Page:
Self - Breakfast With Girls
SeLF’s Breakfast With Girls is so brilliant and so enjoyable that it currently resides on the top of my “Albums People Must Know About” list. It’s a crime that Matt Mahaffey is a relative unknown in the world of music. A professional drummer by the age of twelve, Mahaffey formed SeLF and produced the band’s first album in 1995 (Subliminal Plastic Motives). It saw marginal success with the single “Cannon” but still represented the band as just another young alt-rock group a la Silverchair. It wasn’t until Breakfast With Girls that Mahaffey’s compositional prowess was truly realized. Taking queues from jazz, rock, and world music, the album is somehow shaped into one of the most inspired pop-rock albums ever. Everything you’d want in an upbeat, catchy, musical package is here and in spades. Yet, somehow, despite its critical acclaim, Breakfast With Girls couldn’t find its way into the hands of anybody. Too bubblegum for the underground and too progressive for the pop crowd, SeLF found this pearl resting at the bottom of the industry’s ocean.
The first track, “The End of It All”, perfectly sets the table for the whole album. The feel, formula, and sound that fills the CD to its maximum capacity is given to you upfront. If you don’t like what you hear here, don’t bother continuing. Chances are that you will enjoy it or, at least, be intrigued to move forward to “Kill the Barflies” which acts as the albums first taste of true progression. While maintaining a pop sensibility, the song manages to exist somewhere outside the solar system. There’s more noise and electronic textures going on here than any traditional musicianship. It’s a great example of Mahaffey’s thought process and leaves you wondering (like so many other great songs) how somebody could think of this shit.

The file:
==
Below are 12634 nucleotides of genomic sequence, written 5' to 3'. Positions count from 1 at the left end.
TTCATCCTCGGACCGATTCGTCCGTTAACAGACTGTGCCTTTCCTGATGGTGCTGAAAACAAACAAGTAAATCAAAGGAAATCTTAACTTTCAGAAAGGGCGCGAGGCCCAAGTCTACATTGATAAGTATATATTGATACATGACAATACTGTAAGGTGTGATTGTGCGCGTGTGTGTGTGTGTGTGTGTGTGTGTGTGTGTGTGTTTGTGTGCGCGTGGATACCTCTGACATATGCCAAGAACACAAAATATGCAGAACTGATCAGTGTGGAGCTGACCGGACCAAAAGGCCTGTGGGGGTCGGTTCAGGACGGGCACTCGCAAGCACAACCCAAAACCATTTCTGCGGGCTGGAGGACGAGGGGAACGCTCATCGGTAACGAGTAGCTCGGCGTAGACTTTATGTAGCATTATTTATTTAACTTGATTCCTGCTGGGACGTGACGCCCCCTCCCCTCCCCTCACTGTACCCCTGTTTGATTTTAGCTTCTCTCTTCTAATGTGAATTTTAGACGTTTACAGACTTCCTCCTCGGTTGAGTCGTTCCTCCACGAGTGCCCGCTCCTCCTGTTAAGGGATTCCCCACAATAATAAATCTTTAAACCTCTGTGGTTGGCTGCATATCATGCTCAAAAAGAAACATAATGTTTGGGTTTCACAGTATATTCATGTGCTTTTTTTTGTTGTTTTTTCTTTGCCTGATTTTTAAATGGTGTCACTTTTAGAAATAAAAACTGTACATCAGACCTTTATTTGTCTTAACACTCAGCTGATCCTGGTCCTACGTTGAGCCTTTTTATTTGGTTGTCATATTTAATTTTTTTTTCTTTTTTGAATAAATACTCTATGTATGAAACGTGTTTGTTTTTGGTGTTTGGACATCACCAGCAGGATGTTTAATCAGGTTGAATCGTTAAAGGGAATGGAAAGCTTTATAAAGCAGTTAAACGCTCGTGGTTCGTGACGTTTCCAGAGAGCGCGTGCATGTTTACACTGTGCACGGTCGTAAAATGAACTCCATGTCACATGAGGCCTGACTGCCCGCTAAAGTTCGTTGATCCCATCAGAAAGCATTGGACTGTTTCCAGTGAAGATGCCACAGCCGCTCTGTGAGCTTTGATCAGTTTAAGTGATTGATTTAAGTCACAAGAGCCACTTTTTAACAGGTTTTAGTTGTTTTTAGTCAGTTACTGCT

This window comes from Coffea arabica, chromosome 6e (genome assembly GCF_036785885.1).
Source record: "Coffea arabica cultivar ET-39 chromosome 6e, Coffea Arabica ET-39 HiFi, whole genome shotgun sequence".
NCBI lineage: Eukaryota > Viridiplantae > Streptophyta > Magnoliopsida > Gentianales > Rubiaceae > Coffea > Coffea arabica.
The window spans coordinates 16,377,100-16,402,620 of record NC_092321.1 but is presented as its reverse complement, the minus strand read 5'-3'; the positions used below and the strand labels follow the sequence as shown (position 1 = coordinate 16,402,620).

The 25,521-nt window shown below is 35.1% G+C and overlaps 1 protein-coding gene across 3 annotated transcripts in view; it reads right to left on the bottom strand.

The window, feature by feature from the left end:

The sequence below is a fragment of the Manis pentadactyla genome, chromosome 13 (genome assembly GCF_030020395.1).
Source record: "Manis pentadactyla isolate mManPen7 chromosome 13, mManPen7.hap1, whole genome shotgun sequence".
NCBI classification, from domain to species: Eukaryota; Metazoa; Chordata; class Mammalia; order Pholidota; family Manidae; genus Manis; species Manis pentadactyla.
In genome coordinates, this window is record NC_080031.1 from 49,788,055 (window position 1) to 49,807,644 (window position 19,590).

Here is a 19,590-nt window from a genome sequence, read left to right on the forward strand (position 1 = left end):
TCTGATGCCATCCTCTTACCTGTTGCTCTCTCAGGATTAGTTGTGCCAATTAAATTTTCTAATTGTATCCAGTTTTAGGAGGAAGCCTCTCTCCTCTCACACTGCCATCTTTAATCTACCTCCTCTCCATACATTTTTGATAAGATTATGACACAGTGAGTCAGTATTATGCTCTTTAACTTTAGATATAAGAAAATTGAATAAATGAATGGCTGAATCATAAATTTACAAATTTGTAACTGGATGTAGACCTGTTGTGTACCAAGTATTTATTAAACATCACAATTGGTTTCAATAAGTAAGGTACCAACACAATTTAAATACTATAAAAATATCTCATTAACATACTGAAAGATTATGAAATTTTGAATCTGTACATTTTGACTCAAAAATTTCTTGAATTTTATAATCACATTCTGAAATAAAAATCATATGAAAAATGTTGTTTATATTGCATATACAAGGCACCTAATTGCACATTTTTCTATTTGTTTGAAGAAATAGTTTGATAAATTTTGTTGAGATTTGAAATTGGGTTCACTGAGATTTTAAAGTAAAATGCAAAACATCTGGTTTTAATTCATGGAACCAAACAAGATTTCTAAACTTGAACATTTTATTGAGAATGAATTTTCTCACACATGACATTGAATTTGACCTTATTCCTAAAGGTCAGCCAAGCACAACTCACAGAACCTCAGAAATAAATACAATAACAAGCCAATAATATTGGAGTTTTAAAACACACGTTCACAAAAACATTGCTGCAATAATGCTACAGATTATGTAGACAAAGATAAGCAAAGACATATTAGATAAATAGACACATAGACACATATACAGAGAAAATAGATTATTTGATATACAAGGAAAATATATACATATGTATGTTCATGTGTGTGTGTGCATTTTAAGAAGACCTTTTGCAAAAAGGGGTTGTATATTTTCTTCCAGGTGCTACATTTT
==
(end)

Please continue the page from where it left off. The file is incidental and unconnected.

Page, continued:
From this point, the ride is at full speed and “Meg Ryan” firmly plants you within the album.
There’s, more than likely, no going back from here. The tracks click by with a happy-go-lucky charm, touching on nearly every genre of music imaginable which is why this album is so great. Somewhere along the line there will be at least one harmony, riff, beat, or lyric that gets you off completely. It’s one of those CD’s that makes it impossible to be in a bad mood and, even if it stays as one of your guilty pleasures, will remain a solid “go-to” for quite awhile.
User Reviews and CommentsLog In or Register to Rate Albums
Tell us why this album is great or sucks ass, or correct the reviewer. If you write enough quality reviews you may find yourself on the editorial staff.
Reviews have to be over 100 words, shorter ones are classed as comments.